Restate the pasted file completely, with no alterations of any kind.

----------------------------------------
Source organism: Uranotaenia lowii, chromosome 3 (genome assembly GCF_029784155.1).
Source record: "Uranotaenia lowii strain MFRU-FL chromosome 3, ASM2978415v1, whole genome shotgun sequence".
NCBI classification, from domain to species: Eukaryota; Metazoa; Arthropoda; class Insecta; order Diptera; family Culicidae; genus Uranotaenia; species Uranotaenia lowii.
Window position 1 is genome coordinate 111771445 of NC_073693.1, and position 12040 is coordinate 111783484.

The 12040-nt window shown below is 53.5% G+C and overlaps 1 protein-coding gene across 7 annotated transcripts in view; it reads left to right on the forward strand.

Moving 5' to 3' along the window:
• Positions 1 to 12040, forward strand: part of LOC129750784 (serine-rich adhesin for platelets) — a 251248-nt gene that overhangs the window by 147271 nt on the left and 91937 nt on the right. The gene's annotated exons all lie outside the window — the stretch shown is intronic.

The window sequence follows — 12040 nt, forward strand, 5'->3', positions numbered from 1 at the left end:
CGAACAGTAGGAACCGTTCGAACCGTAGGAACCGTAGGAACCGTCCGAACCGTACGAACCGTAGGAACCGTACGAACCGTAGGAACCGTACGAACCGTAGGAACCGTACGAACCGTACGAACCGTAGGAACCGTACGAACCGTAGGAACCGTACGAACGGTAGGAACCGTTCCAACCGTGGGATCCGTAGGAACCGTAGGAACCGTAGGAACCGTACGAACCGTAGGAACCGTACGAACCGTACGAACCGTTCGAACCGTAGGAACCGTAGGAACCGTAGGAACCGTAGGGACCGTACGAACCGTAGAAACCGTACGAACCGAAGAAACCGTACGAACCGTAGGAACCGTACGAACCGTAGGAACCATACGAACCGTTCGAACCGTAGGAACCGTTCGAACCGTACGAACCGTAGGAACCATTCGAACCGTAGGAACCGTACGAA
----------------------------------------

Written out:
Source organism: Uranotaenia lowii, chromosome 3 (genome assembly GCF_029784155.1).
Source record: "Uranotaenia lowii strain MFRU-FL chromosome 3, ASM2978415v1, whole genome shotgun sequence".
NCBI classification, from domain to species: Eukaryota; Metazoa; Arthropoda; class Insecta; order Diptera; family Culicidae; genus Uranotaenia; species Uranotaenia lowii.
Window position 1 is genome coordinate 111771445 of NC_073693.1, and position 12040 is coordinate 111783484.

The 12040-nt window shown below is 53.5% G+C and overlaps 1 protein-coding gene across 7 annotated transcripts in view; it reads left to right on the forward strand.

Moving 5' to 3' along the window:
• Positions 1 to 12040, forward strand: part of LOC129750784 (serine-rich adhesin for platelets) — a 251248-nt gene that overhangs the window by 147271 nt on the left and 91937 nt on the right. The gene's annotated exons all lie outside the window — the stretch shown is intronic.

The window sequence follows — 12040 nt, forward strand, 5'->3', positions numbered from 1 at the left end:
CGAACAGTAGGAACCGTTCGAACCGTAGGAACCGTAGGAACCGTCCGAACCGTACGAACCGTAGGAACCGTACGAACCGTAGGAACCGTACGAACCGTAGGAACCGTACGAACCGTACGAACCGTAGGAACCGTACGAACCGTAGGAACCGTACGAACGGTAGGAACCGTTCCAACCGTGGGATCCGTAGGAACCGTAGGAACCGTAGGAACCGTACGAACCGTAGGAACCGTACGAACCGTACGAACCGTTCGAACCGTAGGAACCGTAGGAACCGTAGGAACCGTAGGGACCGTACGAACCGTAGAAACCGTACGAACCGAAGAAACCGTACGAACCGTAGGAACCGTACGAACCGTAGGAACCATACGAACCGTTCGAACCGTAGGAACCGTTCGAACCGTACGAACCGTAGGAACCATTCGAACCGTAGGAACCGTACGAA